Quantum Effect May Hold Promise For Low-cost DNA Sequencing, Sensor Applications

Globe Probe

A ghostly property of matter, called quantum tunneling, may aid the quest for accurate, low-cost genomic sequencing, according to a new paper in Nature Nanotechnology Letters by Stuart Lindsay and his collaborators at the Biodesign Institute of Arizona State University. Tunneling implies that a particle, say an electron, can cross a barrier, when, according to classical physics, it does not have enough energy to do so.

Unraveling the DNA sequences of the human genome a decade ago was a remarkable achievement. Today, the task of sequencing some 3 billion chemical base pairs of the genome—enough information to fill a 20-volume encyclopedia—remains a daunting challenge, thus far accomplished largely through brute force means. Such methods are typically slow and extravagantly expensive, (though costs have dropped considerably from the initial sequencing of the human genome, which took 11 years at a cost of $1 billion.)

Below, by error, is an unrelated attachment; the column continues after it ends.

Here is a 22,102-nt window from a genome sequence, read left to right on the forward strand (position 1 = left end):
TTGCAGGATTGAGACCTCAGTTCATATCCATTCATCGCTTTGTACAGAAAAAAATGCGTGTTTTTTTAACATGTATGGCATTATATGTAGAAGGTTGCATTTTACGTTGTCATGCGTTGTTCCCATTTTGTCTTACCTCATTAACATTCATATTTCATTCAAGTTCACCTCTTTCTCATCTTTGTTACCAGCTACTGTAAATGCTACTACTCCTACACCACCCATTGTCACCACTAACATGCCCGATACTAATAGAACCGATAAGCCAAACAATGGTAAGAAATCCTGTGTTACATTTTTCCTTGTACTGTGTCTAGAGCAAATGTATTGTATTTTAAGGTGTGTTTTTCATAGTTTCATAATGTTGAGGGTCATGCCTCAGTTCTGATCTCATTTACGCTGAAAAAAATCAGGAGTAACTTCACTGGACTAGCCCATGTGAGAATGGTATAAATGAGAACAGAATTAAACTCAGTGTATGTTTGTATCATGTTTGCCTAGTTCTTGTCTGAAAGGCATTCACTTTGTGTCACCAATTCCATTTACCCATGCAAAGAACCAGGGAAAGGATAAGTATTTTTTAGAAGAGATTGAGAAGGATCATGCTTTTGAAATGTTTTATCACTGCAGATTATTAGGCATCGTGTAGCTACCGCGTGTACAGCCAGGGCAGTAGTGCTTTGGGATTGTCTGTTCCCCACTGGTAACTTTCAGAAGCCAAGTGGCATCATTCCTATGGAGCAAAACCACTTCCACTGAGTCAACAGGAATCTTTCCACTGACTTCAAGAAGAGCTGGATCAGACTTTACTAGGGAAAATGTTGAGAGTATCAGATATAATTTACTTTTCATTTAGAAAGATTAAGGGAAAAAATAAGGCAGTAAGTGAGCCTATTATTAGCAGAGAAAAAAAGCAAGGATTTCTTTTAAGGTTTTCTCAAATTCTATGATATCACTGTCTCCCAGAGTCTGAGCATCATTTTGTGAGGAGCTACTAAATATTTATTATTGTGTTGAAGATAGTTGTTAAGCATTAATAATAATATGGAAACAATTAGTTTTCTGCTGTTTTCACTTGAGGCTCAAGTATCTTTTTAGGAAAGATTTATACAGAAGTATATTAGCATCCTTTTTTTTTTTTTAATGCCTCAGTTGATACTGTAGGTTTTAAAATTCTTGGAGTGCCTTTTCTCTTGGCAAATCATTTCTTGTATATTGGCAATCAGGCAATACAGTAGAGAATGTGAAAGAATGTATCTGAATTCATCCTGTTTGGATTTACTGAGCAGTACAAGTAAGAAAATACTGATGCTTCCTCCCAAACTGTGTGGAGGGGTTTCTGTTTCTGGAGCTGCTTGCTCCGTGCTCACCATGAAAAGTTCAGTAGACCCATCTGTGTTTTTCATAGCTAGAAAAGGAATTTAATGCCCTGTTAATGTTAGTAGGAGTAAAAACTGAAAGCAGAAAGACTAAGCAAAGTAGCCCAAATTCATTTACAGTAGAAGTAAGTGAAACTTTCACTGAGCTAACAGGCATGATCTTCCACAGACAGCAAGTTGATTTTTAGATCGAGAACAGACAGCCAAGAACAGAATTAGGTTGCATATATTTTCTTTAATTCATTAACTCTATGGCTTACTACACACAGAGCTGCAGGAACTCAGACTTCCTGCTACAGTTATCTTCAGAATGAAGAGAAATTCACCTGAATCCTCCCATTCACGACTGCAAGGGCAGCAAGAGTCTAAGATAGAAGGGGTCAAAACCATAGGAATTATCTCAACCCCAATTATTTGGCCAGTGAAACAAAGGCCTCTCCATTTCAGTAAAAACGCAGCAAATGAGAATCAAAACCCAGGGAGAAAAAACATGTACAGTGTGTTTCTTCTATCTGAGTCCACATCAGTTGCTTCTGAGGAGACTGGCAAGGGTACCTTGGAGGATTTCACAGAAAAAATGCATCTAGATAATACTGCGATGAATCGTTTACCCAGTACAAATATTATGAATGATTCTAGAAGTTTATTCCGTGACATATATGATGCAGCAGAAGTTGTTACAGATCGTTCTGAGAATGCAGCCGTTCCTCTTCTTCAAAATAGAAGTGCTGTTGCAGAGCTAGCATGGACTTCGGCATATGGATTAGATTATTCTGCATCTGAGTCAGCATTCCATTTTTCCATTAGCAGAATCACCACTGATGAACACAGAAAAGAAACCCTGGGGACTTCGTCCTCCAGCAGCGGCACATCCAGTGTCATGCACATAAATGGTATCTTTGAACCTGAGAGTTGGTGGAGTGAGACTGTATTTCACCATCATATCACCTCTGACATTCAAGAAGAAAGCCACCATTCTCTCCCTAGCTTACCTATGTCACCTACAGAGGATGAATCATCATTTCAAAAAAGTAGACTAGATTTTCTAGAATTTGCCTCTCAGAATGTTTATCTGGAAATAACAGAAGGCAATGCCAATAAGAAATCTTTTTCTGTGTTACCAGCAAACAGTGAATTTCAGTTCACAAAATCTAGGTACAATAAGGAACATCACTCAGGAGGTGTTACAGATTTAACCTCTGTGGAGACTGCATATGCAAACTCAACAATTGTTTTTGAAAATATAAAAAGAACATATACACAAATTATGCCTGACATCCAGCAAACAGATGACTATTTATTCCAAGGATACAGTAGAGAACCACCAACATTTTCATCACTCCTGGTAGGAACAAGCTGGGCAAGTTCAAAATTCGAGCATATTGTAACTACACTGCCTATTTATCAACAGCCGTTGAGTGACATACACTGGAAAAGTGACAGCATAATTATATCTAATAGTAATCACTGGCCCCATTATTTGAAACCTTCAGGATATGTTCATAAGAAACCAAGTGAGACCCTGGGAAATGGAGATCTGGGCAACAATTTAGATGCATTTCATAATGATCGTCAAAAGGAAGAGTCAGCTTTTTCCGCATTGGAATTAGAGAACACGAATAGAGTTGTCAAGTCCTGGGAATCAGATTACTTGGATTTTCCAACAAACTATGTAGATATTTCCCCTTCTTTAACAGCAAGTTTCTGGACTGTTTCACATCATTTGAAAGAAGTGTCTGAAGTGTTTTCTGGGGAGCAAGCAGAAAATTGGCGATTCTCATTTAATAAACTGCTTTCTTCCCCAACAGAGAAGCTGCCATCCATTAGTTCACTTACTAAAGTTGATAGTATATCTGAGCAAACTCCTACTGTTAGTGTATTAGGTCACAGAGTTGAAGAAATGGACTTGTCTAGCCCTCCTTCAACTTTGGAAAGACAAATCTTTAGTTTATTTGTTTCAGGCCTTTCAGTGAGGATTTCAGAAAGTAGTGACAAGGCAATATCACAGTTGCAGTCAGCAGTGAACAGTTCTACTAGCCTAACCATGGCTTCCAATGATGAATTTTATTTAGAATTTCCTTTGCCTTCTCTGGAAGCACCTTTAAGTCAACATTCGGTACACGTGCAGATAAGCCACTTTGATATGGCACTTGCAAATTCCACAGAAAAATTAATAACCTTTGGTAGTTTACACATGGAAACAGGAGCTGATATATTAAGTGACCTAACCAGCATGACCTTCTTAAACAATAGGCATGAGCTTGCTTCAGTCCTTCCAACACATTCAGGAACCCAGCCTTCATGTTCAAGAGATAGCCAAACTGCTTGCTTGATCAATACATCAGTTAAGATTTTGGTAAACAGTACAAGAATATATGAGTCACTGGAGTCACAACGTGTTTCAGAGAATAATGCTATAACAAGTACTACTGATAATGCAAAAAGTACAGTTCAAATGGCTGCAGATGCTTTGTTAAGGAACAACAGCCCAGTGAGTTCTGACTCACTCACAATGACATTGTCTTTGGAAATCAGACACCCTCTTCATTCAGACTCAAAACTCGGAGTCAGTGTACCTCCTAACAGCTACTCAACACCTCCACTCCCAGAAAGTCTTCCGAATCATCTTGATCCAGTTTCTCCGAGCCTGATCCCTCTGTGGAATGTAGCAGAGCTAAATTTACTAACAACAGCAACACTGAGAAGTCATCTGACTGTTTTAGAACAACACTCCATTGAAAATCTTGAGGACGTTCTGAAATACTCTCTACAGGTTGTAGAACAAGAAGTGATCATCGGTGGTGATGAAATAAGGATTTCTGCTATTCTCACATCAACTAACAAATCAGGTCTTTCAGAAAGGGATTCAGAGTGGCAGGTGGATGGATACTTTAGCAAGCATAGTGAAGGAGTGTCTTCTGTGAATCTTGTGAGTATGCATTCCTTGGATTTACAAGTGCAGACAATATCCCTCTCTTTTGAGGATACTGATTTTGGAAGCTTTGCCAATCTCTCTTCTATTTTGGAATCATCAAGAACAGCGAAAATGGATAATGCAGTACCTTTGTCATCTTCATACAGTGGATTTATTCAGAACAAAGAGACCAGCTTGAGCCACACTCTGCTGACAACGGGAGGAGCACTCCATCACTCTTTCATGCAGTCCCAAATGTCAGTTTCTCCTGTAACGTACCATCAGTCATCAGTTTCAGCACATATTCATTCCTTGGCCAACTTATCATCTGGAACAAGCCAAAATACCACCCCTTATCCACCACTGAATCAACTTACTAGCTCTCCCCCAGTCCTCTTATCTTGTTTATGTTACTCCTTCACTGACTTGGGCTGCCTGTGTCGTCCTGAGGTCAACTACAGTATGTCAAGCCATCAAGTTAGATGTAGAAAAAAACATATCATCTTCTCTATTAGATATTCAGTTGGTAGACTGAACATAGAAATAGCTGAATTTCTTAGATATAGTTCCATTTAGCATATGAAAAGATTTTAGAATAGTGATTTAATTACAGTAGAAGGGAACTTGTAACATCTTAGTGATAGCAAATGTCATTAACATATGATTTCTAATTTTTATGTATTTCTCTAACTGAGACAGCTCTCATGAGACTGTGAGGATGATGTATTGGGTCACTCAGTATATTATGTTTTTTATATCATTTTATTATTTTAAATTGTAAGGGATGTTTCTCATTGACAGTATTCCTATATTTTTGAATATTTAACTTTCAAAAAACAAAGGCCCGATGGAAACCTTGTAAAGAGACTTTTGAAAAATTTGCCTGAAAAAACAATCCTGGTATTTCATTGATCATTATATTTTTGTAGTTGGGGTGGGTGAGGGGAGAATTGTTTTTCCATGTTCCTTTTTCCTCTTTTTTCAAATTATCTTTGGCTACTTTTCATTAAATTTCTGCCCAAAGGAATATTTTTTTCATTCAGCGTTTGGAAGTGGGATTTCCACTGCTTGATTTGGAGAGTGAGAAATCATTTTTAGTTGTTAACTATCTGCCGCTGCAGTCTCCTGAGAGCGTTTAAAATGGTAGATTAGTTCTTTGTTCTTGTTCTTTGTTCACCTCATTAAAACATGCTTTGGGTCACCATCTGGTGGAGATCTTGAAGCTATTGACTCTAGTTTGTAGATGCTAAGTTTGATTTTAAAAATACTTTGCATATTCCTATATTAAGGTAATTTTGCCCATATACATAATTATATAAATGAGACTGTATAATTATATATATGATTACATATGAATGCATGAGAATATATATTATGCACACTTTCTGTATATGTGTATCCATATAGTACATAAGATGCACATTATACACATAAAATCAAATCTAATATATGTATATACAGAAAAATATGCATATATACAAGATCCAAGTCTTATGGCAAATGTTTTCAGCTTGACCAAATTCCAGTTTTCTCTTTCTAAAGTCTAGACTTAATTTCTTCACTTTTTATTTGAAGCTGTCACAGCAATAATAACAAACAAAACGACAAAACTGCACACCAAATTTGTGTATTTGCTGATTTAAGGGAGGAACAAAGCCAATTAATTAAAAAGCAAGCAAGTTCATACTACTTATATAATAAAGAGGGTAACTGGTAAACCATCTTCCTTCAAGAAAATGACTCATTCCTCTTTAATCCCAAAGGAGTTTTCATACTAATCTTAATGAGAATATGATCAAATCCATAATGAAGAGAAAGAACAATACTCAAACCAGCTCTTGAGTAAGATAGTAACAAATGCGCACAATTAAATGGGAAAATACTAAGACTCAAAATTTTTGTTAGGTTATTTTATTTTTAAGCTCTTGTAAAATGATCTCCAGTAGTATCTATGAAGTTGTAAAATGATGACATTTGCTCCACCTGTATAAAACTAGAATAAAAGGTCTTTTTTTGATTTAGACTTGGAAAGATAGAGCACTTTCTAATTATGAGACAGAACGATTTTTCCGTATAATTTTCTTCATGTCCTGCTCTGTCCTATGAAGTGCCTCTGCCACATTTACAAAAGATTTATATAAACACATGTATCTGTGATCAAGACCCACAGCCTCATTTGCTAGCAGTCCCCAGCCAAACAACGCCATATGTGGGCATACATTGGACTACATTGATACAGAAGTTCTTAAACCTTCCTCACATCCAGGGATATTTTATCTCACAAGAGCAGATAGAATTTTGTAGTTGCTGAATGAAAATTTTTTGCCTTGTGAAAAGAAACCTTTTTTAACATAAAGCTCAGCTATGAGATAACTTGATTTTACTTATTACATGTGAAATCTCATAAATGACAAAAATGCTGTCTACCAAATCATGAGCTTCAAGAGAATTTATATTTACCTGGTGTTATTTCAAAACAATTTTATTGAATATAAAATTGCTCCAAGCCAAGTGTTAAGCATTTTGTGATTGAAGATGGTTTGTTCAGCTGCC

Bringing the power of DNA sequencing to every individual will require new, affordable technologies to help mine the wealth of information DNA can provide concerning morphology, hereditary traits and predisposition to disease.

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